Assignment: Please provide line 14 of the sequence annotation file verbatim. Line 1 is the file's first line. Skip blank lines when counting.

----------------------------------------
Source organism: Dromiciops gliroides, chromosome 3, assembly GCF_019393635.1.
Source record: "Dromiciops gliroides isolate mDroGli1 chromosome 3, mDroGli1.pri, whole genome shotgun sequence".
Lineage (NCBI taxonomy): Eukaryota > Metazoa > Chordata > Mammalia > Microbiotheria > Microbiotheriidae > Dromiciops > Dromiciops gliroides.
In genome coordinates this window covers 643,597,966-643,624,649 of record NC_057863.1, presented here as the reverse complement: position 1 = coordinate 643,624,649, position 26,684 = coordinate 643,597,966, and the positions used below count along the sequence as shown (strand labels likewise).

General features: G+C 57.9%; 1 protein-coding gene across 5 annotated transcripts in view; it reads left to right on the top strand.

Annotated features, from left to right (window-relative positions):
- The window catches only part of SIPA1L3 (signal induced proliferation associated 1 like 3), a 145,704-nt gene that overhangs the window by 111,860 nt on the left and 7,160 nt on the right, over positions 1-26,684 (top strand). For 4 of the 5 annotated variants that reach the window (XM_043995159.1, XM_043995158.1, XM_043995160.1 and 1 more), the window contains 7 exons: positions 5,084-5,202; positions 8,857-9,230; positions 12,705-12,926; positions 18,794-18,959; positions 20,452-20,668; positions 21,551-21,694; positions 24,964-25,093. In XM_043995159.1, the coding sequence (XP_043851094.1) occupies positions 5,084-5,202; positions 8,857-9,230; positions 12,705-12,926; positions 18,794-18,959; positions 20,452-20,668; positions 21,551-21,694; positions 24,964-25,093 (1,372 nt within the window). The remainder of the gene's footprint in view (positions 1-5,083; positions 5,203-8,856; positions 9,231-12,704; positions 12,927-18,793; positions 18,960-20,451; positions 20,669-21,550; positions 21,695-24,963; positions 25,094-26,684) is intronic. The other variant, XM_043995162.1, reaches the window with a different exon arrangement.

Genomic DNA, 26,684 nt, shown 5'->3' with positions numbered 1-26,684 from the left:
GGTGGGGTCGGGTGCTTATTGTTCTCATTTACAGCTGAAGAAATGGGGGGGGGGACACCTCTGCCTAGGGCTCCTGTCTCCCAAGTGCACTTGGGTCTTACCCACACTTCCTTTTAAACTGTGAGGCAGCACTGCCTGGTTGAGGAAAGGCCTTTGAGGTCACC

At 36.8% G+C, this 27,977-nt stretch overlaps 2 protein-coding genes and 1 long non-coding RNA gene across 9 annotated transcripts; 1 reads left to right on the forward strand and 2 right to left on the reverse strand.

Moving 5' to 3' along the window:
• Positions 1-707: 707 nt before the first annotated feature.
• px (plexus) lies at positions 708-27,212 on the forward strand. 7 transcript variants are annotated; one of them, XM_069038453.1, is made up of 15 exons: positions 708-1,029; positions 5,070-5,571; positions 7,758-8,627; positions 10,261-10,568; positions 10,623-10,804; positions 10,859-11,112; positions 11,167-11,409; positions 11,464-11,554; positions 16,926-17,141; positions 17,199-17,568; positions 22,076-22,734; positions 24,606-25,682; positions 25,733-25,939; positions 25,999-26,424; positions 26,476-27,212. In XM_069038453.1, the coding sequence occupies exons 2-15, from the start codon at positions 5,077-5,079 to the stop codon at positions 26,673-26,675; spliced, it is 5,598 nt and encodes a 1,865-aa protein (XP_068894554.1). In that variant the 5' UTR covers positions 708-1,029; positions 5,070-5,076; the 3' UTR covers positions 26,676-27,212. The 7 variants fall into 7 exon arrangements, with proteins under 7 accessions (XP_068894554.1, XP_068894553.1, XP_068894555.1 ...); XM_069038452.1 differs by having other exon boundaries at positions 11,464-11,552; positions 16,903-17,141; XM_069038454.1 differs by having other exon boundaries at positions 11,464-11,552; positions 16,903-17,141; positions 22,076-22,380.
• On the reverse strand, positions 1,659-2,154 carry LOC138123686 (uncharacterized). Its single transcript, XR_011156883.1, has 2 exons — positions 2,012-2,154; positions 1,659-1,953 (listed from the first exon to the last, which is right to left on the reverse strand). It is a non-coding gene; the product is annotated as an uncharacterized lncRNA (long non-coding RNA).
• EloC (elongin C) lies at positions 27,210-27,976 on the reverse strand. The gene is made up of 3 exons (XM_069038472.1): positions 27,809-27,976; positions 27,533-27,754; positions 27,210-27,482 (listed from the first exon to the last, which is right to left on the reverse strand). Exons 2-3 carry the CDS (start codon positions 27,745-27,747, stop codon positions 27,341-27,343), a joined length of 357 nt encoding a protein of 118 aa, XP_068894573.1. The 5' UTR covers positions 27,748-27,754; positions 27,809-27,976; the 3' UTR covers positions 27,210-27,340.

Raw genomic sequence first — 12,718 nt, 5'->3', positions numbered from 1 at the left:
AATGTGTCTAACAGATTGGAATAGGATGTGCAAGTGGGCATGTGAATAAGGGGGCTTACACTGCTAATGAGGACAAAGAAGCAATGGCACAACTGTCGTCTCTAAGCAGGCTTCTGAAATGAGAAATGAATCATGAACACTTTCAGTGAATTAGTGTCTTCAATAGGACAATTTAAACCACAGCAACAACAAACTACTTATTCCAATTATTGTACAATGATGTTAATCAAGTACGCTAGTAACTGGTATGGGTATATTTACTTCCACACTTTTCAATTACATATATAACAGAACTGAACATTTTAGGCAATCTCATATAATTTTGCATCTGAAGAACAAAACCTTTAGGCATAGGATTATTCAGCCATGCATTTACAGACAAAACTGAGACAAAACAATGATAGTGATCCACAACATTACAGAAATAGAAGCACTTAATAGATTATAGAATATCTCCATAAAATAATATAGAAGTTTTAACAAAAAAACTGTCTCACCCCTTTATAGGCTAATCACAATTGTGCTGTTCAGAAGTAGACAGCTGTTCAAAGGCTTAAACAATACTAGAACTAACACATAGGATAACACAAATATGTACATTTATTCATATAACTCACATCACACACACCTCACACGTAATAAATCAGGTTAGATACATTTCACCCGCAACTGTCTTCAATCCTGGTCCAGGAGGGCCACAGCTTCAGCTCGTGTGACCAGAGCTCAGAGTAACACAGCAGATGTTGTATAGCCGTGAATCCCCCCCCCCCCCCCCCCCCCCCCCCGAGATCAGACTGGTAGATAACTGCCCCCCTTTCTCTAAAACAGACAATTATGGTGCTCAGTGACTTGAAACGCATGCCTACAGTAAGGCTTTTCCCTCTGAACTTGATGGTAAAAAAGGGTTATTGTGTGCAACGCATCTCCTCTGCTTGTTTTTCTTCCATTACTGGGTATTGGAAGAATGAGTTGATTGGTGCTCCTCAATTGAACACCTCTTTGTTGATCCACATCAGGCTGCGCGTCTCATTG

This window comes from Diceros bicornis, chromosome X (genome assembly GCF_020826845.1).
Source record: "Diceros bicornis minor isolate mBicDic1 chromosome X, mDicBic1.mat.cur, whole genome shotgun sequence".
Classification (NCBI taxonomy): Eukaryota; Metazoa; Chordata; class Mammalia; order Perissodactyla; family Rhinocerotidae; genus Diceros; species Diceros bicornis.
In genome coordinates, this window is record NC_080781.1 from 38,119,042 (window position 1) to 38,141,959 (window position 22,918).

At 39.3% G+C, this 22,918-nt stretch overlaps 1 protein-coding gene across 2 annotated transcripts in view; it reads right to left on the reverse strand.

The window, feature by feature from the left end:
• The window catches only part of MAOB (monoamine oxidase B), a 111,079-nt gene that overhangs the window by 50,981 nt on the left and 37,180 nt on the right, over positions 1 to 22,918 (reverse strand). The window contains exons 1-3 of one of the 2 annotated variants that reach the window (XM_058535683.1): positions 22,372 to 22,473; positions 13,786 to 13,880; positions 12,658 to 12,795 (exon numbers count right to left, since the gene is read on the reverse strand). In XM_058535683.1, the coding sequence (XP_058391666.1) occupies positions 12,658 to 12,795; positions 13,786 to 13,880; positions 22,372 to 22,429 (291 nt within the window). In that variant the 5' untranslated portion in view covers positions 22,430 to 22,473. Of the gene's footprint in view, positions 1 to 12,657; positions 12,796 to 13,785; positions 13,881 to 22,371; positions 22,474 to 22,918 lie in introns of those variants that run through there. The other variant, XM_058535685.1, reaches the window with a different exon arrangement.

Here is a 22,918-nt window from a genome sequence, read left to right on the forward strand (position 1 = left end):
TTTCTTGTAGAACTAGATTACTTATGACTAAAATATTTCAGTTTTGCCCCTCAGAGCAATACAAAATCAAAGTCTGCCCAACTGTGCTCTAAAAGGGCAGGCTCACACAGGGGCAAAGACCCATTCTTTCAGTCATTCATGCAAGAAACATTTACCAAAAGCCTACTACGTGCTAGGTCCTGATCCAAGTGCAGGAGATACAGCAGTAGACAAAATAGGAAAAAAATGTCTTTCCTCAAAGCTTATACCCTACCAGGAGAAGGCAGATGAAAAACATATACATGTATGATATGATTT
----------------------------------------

• On the reverse strand, positions 1,659-2,154 carry LOC138123686 (uncharacterized). Its single transcript, XR_011156883.1, has 2 exons — positions 2,012-2,154; positions 1,659-1,953 (listed from the first exon to the last, which is right to left on the reverse strand). It is a non-coding gene; the product is annotated as an uncharacterized lncRNA (long non-coding RNA).